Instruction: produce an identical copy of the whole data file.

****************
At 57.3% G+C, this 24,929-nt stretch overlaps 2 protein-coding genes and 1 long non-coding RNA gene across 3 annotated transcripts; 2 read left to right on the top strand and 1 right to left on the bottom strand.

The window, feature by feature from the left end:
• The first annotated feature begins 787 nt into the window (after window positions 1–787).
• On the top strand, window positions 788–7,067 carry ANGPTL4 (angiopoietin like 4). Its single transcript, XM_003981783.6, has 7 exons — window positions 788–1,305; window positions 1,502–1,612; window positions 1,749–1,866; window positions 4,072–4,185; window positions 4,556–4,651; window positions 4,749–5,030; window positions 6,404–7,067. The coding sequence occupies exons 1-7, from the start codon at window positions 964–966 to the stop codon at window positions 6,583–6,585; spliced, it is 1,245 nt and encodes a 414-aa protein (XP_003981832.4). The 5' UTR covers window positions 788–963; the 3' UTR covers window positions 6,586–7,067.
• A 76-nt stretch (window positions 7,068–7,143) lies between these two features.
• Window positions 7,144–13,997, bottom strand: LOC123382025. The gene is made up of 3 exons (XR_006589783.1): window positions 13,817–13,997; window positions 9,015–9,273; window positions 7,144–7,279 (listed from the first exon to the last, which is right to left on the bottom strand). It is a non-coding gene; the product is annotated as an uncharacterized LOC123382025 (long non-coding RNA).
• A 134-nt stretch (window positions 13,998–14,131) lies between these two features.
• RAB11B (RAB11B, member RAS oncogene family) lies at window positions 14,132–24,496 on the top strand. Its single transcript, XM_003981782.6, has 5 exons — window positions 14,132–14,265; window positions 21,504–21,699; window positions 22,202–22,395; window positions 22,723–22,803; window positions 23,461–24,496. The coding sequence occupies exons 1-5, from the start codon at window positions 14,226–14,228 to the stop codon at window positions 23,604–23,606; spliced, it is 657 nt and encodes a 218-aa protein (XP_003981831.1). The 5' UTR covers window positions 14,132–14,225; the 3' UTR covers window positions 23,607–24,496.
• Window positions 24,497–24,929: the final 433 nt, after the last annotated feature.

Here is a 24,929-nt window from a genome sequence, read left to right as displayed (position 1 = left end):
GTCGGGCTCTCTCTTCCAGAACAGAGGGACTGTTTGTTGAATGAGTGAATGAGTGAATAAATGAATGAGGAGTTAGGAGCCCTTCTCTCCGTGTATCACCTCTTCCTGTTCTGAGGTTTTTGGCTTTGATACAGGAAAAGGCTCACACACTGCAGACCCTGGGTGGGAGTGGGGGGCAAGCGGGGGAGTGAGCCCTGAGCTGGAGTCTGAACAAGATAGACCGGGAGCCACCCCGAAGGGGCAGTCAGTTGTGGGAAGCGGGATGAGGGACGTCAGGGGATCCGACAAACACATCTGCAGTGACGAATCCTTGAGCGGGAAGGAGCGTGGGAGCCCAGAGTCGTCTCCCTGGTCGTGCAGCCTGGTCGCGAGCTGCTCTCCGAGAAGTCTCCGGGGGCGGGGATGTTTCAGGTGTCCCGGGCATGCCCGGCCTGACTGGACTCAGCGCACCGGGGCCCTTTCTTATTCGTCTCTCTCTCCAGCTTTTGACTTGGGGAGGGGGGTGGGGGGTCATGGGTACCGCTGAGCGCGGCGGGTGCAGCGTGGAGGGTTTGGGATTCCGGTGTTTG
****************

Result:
At 57.3% G+C, this 24,929-nt stretch overlaps 2 protein-coding genes and 1 long non-coding RNA gene across 3 annotated transcripts; 2 read left to right on the top strand and 1 right to left on the bottom strand.

The window, feature by feature from the left end:
• The first annotated feature begins 787 nt into the window (after window positions 1–787).
• On the top strand, window positions 788–7,067 carry ANGPTL4 (angiopoietin like 4). Its single transcript, XM_003981783.6, has 7 exons — window positions 788–1,305; window positions 1,502–1,612; window positions 1,749–1,866; window positions 4,072–4,185; window positions 4,556–4,651; window positions 4,749–5,030; window positions 6,404–7,067. The coding sequence occupies exons 1-7, from the start codon at window positions 964–966 to the stop codon at window positions 6,583–6,585; spliced, it is 1,245 nt and encodes a 414-aa protein (XP_003981832.4). The 5' UTR covers window positions 788–963; the 3' UTR covers window positions 6,586–7,067.
• A 76-nt stretch (window positions 7,068–7,143) lies between these two features.
• Window positions 7,144–13,997, bottom strand: LOC123382025. The gene is made up of 3 exons (XR_006589783.1): window positions 13,817–13,997; window positions 9,015–9,273; window positions 7,144–7,279 (listed from the first exon to the last, which is right to left on the bottom strand). It is a non-coding gene; the product is annotated as an uncharacterized LOC123382025 (long non-coding RNA).
• A 134-nt stretch (window positions 13,998–14,131) lies between these two features.
• RAB11B (RAB11B, member RAS oncogene family) lies at window positions 14,132–24,496 on the top strand. Its single transcript, XM_003981782.6, has 5 exons — window positions 14,132–14,265; window positions 21,504–21,699; window positions 22,202–22,395; window positions 22,723–22,803; window positions 23,461–24,496. The coding sequence occupies exons 1-5, from the start codon at window positions 14,226–14,228 to the stop codon at window positions 23,604–23,606; spliced, it is 657 nt and encodes a 218-aa protein (XP_003981831.1). The 5' UTR covers window positions 14,132–14,225; the 3' UTR covers window positions 23,607–24,496.
• Window positions 24,497–24,929: the final 433 nt, after the last annotated feature.

Here is a 24,929-nt window from a genome sequence, read left to right as displayed (position 1 = left end):
GTCGGGCTCTCTCTTCCAGAACAGAGGGACTGTTTGTTGAATGAGTGAATGAGTGAATAAATGAATGAGGAGTTAGGAGCCCTTCTCTCCGTGTATCACCTCTTCCTGTTCTGAGGTTTTTGGCTTTGATACAGGAAAAGGCTCACACACTGCAGACCCTGGGTGGGAGTGGGGGGCAAGCGGGGGAGTGAGCCCTGAGCTGGAGTCTGAACAAGATAGACCGGGAGCCACCCCGAAGGGGCAGTCAGTTGTGGGAAGCGGGATGAGGGACGTCAGGGGATCCGACAAACACATCTGCAGTGACGAATCCTTGAGCGGGAAGGAGCGTGGGAGCCCAGAGTCGTCTCCCTGGTCGTGCAGCCTGGTCGCGAGCTGCTCTCCGAGAAGTCTCCGGGGGCGGGGATGTTTCAGGTGTCCCGGGCATGCCCGGCCTGACTGGACTCAGCGCACCGGGGCCCTTTCTTATTCGTCTCTCTCTCCAGCTTTTGACTTGGGGAGGGGGGTGGGGGGTCATGGGTACCGCTGAGCGCGGCGGGTGCAGCGTGGAGGGTTTGGGATTCCGGTGTTTG